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Chaperones. CA García Sepúlveda MD PhD. Laboratorio de Genómica Viral y Humana Facultad de Medicina, Universidad Autónoma de San Luis Potosí. Chaperones.

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Chaperones.

CA García Sepúlveda MD PhD

Laboratorio de Genómica Viral y HumanaFacultad de Medicina, Universidad Autónoma de San Luis Potosí

chaperones
Chaperones

The reactivity of protein surfacesmeans that incorrect interactionsmay occur unless the process of folding a protein after translationis controlled.

Some proteins are able to acquire their mature conformation spontaneously =Self assembly.

A test for this ability = denature the protein and determine whether it can then renature into the active form → implies that the internal interactions are intrinsically directed toward the right conformation.

chaperones1
Chaperones
  • When this does not happen, and alternative sets of interactions can occur, a protein may become trapped in a stable conformation THAT IS NOT THE INTENDED FINAL FORM !
chaperones2
Chaperones
  • Proteins in this category cannot self-assemble. Their acquisition of proper structure requires the assistance of achaperone.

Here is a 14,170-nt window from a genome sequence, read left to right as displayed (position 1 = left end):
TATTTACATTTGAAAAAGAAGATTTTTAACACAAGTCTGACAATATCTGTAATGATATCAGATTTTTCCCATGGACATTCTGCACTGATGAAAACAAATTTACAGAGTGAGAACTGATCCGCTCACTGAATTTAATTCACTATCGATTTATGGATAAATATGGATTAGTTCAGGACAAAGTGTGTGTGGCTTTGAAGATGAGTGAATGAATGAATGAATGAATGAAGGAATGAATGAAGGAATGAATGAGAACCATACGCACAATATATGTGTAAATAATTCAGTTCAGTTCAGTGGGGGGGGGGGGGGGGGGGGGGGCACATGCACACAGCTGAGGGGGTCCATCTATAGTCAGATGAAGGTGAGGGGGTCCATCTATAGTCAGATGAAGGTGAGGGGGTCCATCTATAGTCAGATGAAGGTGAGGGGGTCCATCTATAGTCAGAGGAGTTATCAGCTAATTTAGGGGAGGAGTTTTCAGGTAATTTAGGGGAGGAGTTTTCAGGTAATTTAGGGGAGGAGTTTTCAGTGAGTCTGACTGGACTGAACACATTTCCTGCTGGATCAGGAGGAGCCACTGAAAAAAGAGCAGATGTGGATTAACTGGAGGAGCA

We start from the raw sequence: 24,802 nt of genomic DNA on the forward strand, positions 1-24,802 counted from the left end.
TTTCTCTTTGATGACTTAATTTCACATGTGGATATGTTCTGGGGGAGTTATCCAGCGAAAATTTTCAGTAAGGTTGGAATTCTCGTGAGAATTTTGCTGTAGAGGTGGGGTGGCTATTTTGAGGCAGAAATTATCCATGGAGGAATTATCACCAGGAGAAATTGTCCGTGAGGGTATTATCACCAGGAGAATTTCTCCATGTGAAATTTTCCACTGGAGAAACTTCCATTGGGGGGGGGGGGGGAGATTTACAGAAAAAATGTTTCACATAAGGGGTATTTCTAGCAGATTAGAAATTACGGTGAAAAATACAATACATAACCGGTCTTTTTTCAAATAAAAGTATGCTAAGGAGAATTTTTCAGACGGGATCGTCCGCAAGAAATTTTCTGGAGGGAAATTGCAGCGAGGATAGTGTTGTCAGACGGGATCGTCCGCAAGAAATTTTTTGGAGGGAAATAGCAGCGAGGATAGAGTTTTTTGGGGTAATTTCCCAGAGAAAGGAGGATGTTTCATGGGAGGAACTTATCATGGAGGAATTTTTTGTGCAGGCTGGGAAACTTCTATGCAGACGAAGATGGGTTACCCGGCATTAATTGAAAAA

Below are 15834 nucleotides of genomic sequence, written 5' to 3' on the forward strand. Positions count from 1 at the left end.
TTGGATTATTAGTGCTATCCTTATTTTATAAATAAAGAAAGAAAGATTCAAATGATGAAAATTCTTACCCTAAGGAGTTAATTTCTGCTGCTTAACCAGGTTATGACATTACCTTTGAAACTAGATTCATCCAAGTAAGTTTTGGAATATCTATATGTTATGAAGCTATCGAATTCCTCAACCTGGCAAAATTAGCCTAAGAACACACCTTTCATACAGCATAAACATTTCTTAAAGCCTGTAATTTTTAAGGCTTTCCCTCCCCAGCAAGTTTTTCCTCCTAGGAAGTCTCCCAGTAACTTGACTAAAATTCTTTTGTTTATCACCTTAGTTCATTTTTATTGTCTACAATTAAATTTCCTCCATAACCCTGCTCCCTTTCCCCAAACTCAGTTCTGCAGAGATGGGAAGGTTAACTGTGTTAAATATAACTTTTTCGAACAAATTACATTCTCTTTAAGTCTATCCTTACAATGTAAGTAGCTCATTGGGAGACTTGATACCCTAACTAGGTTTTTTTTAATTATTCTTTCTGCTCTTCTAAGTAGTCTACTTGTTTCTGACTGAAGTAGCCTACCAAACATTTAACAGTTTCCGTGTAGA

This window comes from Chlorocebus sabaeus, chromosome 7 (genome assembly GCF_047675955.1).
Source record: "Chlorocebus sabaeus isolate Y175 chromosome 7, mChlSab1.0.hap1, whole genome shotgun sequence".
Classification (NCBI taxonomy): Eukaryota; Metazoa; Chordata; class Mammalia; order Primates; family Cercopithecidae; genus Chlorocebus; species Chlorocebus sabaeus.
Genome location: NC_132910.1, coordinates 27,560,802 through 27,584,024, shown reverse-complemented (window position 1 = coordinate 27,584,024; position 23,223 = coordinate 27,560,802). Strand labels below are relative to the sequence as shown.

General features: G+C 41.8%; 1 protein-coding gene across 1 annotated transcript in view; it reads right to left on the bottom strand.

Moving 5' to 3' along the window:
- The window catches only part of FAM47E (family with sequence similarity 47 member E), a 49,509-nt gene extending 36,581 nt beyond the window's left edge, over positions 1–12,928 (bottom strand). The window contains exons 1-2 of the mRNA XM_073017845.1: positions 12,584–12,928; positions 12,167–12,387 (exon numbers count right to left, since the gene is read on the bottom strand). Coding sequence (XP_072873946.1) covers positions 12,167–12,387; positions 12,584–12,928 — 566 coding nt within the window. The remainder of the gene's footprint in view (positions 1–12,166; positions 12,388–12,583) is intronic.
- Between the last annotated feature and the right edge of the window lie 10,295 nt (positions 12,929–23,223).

• Chaperones are proteins that mediate correct assembly by causing a target protein to acquire one possible conformation instead of others.
  • Accomplished by binding to reactive surfaces in the target protein that are exposed during the assembly process and preventing them from interacting.
  • Chaperones function by preventing formation of incorrect structures rather than by promoting formation of correct structures.
chaperones3
Chaperones

1.- Initial acquisition of the correct conformation.

  • The ability of chaperones to recognize incorrect protein conformations allows them to play two related roles concerned with protein structure:
  • As a protein is synthesized (as it exits the ribosome) it is in an unfolded form.
  • Spontaneous folding then occurs as the emerging sequence interacts with regions of the protein that were synthesized previously.
  • Chaperones influence the folding process by controlling the accessibility of the reactive surfaces.